Phillip’s vocabulary is classic in its limitation. Not a breath is wasted on such trivialities as light-hearted banter, pleasantries or emotional support for the group of amateurs at his mercy. He only expressed what was necessary in gems like “more power” or “break … harder!”, “90 degrees”, “180 degrees”, “full swing” and his absolute favourite “power! power! power!” and he would also throw in the occasional “don’t be scared, trust the car” just to settle dangerously shot nerves, but either than that he kept quiet or adjusted your gears accordingly if you didn’t get it after the second time he instructed you on a certain section and the required gear ratios.

The day in its entirety was awesome. It way exceeded my wildest expectations in every aspect from the professionalism of the instructors, the accuracy of the information transferred, balanced with the fun elements entrenched in all that was done. And I discovered that I am quite a good driver when the needle passes 160km/h which it almost never does in my Almera, which I think would clunk to a halt if I tried such a stunt. I’m a better driver than at least one of my party who owns a similar car to the ones we were driving, but I won’t mention any names.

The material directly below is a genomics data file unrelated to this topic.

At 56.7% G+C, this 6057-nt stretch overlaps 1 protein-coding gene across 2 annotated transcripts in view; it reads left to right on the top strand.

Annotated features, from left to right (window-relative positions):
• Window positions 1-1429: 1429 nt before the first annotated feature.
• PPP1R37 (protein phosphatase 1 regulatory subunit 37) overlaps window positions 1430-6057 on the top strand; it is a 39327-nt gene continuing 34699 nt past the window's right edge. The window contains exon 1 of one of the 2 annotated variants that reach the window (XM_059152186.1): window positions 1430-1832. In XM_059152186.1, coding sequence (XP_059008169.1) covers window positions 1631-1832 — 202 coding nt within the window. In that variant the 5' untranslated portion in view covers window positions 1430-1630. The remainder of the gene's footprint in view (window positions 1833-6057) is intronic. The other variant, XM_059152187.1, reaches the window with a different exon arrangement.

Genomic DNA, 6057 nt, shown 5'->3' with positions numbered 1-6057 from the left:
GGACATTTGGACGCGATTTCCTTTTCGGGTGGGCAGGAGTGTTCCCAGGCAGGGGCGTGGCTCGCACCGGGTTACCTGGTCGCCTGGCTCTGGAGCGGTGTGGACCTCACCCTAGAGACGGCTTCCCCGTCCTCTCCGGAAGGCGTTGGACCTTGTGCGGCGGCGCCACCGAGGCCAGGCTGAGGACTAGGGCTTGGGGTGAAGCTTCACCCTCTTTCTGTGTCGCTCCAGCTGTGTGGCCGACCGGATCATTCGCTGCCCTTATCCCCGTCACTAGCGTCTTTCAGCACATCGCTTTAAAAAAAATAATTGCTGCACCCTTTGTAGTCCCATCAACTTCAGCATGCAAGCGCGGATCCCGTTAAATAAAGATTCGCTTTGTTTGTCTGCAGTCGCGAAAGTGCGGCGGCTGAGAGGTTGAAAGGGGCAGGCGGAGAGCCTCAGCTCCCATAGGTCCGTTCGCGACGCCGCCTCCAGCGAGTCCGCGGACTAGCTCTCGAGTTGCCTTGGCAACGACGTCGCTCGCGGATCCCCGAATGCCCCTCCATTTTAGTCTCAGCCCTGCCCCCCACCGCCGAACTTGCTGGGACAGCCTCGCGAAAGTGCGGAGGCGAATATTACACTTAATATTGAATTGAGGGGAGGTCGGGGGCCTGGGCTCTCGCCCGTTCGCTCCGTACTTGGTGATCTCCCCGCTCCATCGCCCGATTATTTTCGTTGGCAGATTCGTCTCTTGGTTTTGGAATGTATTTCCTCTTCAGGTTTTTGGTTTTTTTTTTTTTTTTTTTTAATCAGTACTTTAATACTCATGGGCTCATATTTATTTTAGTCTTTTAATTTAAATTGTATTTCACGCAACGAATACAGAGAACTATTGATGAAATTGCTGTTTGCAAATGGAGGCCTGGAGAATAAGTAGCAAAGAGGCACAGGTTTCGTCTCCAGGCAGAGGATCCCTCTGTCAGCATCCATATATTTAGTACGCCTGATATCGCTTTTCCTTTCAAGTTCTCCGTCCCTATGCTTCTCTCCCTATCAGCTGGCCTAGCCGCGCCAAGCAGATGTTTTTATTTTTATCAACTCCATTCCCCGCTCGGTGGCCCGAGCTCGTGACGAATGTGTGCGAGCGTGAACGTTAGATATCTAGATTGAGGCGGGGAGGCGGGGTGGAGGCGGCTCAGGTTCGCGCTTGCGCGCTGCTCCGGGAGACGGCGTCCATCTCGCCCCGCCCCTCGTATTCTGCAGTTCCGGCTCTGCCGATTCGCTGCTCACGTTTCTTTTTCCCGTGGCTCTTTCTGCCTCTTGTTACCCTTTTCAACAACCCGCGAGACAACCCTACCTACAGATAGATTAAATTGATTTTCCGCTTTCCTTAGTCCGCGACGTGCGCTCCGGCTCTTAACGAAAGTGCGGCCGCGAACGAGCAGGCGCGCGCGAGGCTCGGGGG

One of the exercises that we had to do early on in the day was an obstacle-avoiding manoeuvre which entails driving at high speed, breaking, steering to avoid the obstacle and carrying on in a straight outside the line of the obstacle and all of this in mere seconds. All of us were positively shitting ourselves when our instructor demonstrated the manoeuvre to us as we watched from our seats inside the car, naturally strapped down very tightly. The motion the car made was so violent and scary that I contemplated actually cancelling my participation on the course if this is how we started! But looking at Phillip, I very much doubted that quitting was an option. He looked like he would smack me hard across the face repeatedly shouting “grow some balls, man!” if I tried to pull out. So I stuck it out.

After the demonstration and stern warnings from Phillip to follow his every instruction, our first guy screamed down the home straight with us in the back and pulled off the manoeuvre perfectly. I was to be next. As I slipped into the bucket of a seat, spilling over the sides quite unceremoniously, and took in my cockpit environment with all manner of flashy lights communicating information to me, I realised the gravity of what I had gotten myself into. I was being asked to quickly adjust to a foreign environment, adapt as rapidly and abandon every instinct of self-preservation that I have and “trust the car” as I was reminded by our tame instructor.

My palms were dripping with sweat, but I noted that the steering wheel stayed dry when I lifted my thumbs off the quarter-past-three position to take a peak under them. The leather had soaked up the sweat and kept my hands dry and ready for the challenge ahead. I adjusted the wheel and then the seat for weight, height and distance to the steering wheel. And then I fired her up with a press of the “Start” button and things came to life in a flurry of light and spine-tingling tones from the rear (these were from the engine notes, not my passengers’ flatulence in the rear of the car brought on by fear).